ISW eSandesh is pleased to introduce a section Community Voices where we publish opinion pieces from our community on issues. While these pieces provide perspectives and opportunities for conversation, they represent the viewpoint of the author and not necessarily those of ISW. We encourage a robust dialogue on these issues and welcome alternative viewpoints for publication.
Black Lives Matter by Aarshiya Sachdeva
“In a racist society it is not enough to be non-racist, we must be anti-racist.” - Angela Y. Davis
As most are now aware, the recent killings of George Floyd, Breonna Taylor, Ahmaud Arbery, and countless others have left many Americans in a state of fear, anger, and despair. Witnessing the instant outrage on social media and protests both in neighboring towns and across the globe, I, along with the other officers of the Shrewsbury High School Black History Committee, was certain that we needed to express our solidarity within our town. In the midst of a global pandemic, we found it even more necessary to unite our local community. With great political divide across the country, we wanted to convey one crucial message: this is completely a humanitarian issue. No difference in opinion can change the fact that George Floyd was a human being who did not deserve to die. By creating a peaceful remembrance - a march and vigil in the center of our Town of Shrewsbury, we wanted to bring our community together to mourn the tragic loss of George Floyd and the other endless victims of police brutality.
Now, as you are reading this article, you might be telling yourself: “yes, I agree, it was terrible that George Floyd’s life ended so soon, especially in the cruel way that it did, but what could I have done to help?” Fortunately for you, I am positive that many others are thinking the same. The influx of responses in our “RSVP” Form immediately after we publicized the event reiterated that the vast majority of our community was also left feeling hurt or confused - they were desiring an opportunity like this one to not only showcase their support for the Black community, but to discover the answer to our #1 asked question at the event: “What can I do?”
The first (and most important) thing that each person reading this can do right now is to open up a new tab and make a simple Google search. It is astonishing how much information is available right at our fingertips, but most can’t even take the time to seek it. Although there are countless ideas and events to research, here are a few helpful key terms to start: “school to prison pipeline, police brutality, racial wealth gap, war on drugs, systemic racism.” If you are as infuriated by the inequality present in our system as I was when I first became aware of it, I have linked a website below with a variety of ways to support the Black Lives Matter Movement - including a map of protests, petition and donation links, and other resources.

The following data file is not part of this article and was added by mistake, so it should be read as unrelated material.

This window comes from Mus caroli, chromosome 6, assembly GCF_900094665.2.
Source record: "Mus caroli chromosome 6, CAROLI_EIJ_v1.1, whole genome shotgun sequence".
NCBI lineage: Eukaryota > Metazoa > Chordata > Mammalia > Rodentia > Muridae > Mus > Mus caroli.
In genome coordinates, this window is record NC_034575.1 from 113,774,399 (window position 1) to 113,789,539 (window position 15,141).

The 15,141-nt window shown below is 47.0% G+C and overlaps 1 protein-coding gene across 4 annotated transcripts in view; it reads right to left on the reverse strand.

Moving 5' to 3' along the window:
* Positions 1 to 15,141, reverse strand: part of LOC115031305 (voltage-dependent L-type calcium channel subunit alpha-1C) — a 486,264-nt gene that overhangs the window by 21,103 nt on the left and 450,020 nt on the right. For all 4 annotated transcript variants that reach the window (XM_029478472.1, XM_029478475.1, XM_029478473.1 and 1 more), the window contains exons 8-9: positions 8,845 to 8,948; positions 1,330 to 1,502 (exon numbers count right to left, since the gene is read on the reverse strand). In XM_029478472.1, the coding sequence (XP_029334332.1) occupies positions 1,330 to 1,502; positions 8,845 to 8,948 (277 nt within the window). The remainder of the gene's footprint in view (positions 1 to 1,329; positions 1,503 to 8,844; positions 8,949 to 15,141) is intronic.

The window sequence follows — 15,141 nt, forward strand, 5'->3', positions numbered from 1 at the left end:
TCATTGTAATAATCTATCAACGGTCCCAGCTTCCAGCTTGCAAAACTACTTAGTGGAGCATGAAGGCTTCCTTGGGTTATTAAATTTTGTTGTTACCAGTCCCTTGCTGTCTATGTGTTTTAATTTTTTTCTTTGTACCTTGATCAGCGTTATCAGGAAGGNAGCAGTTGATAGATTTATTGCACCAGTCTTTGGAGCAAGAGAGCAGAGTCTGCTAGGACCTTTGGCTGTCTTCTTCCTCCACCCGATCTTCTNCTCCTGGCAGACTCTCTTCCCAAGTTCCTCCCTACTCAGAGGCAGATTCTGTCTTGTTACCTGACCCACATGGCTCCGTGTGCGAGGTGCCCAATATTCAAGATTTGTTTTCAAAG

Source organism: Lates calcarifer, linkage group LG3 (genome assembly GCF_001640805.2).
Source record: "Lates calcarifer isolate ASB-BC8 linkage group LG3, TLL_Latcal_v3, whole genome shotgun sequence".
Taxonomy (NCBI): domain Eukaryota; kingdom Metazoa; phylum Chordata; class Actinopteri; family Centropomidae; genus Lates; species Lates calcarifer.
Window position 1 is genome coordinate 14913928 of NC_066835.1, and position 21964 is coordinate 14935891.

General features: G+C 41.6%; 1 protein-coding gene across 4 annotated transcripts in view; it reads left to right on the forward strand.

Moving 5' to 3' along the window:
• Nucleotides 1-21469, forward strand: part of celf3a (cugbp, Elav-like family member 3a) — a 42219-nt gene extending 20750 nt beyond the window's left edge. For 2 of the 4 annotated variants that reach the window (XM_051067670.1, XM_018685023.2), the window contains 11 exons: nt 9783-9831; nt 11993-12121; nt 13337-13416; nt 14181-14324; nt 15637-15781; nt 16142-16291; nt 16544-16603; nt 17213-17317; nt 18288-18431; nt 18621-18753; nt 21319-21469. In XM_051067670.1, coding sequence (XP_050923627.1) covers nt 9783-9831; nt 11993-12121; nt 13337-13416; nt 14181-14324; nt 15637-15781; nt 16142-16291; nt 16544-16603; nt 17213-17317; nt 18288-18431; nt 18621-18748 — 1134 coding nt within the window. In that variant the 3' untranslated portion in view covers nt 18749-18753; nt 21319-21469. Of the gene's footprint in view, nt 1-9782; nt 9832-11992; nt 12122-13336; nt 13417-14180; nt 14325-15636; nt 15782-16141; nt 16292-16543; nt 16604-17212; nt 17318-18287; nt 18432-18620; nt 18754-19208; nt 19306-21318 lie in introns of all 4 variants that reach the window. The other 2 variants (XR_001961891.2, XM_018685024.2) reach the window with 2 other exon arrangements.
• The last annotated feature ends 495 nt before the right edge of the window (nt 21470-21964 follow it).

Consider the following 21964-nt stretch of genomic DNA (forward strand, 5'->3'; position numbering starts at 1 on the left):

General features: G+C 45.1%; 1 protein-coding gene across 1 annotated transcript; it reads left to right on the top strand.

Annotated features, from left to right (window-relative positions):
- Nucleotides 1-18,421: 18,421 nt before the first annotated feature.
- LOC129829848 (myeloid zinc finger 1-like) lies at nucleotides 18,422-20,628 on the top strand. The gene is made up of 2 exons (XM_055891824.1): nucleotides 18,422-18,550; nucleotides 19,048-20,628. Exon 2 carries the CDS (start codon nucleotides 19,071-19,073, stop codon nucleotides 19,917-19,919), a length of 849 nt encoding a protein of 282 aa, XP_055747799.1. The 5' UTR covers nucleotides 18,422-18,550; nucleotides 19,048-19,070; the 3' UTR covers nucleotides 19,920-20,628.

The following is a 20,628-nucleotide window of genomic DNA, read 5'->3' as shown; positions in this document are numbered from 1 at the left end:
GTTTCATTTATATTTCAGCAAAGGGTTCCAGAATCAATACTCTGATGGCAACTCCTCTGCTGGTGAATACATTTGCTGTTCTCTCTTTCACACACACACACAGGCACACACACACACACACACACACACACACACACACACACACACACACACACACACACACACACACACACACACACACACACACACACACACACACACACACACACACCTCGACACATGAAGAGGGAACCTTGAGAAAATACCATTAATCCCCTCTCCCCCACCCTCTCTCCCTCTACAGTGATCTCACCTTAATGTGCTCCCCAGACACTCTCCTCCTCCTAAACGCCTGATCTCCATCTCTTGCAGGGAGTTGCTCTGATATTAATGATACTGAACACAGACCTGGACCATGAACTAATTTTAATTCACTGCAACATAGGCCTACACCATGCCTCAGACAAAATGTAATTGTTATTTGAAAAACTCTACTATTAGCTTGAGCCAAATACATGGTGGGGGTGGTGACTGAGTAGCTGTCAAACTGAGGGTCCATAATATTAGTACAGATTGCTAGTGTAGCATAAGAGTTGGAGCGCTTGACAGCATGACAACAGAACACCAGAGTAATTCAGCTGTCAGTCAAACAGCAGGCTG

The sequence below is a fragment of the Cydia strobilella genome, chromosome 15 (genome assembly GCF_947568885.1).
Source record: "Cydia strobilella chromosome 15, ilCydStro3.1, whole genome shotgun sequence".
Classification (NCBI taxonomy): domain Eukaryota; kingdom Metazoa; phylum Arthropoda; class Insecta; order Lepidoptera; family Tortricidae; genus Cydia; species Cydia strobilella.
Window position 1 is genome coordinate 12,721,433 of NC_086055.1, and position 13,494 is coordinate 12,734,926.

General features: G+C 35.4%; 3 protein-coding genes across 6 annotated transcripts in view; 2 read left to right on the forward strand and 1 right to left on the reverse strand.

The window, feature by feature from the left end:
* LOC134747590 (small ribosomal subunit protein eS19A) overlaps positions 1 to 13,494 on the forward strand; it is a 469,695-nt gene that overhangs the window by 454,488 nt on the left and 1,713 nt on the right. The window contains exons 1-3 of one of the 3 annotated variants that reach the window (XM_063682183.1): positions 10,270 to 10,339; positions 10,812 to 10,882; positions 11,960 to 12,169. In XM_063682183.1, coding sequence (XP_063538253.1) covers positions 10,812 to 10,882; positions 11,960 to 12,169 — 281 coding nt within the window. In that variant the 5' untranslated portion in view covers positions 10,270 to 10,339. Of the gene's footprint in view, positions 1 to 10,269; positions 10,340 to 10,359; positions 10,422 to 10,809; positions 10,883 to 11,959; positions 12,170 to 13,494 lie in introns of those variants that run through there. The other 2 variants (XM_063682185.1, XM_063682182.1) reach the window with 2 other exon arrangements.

However, I understand that many do not have the means to donate, or to attend protests. Nevertheless, I urge each and every one of you to use your voice. At the beginning of this article I chose to share one of my favorite Angela Davis quotes. I used to believe that as an Indian-American, I couldn’t possibly be racist. I failed to realize how America was built on principles of systematic oppression of Black people, and that it will take several years to fully resolve this issue. By staying silent, we are also contributing to the racist tendencies of our country.
There are countless ways we can adjust our daily lifestyles to be actively anti-racist. Have those difficult conversations with your friends and family members. Continue to educate yourself through books, movies, podcasts, and documentaries. Use your race to your benefit - as a way to empathize with those who feel like outsiders in their own country. Support black-owned businesses. Don’t center the narrative around you. Recognize that even as an Indian immigrant, you are privileged. Condemn the privilege. Create a long-term strategy to ensure that you will be an ally and advocate after the outrage ends.
As members of the Indian-American community, we must do better.
Link to BLM Resources: blacklivesmatters.carrd.co/
Link to George Floyd Vigil Footage (video credit:Krista Fogg of Shrewsbury Media Connection) https://www.youtube.com/watch?v=O4WW1_z262M
(Image credits Megan Albertson & Angelica Vlahos)
ISW eSandesh asked Kavya Balaji, who had written an impassioned piece titled “Black Lives Matter - An Informational Letter to the South Asian Community” about what motivated her personally to get involved or speak out about this issue? We thought we would share her message to the community.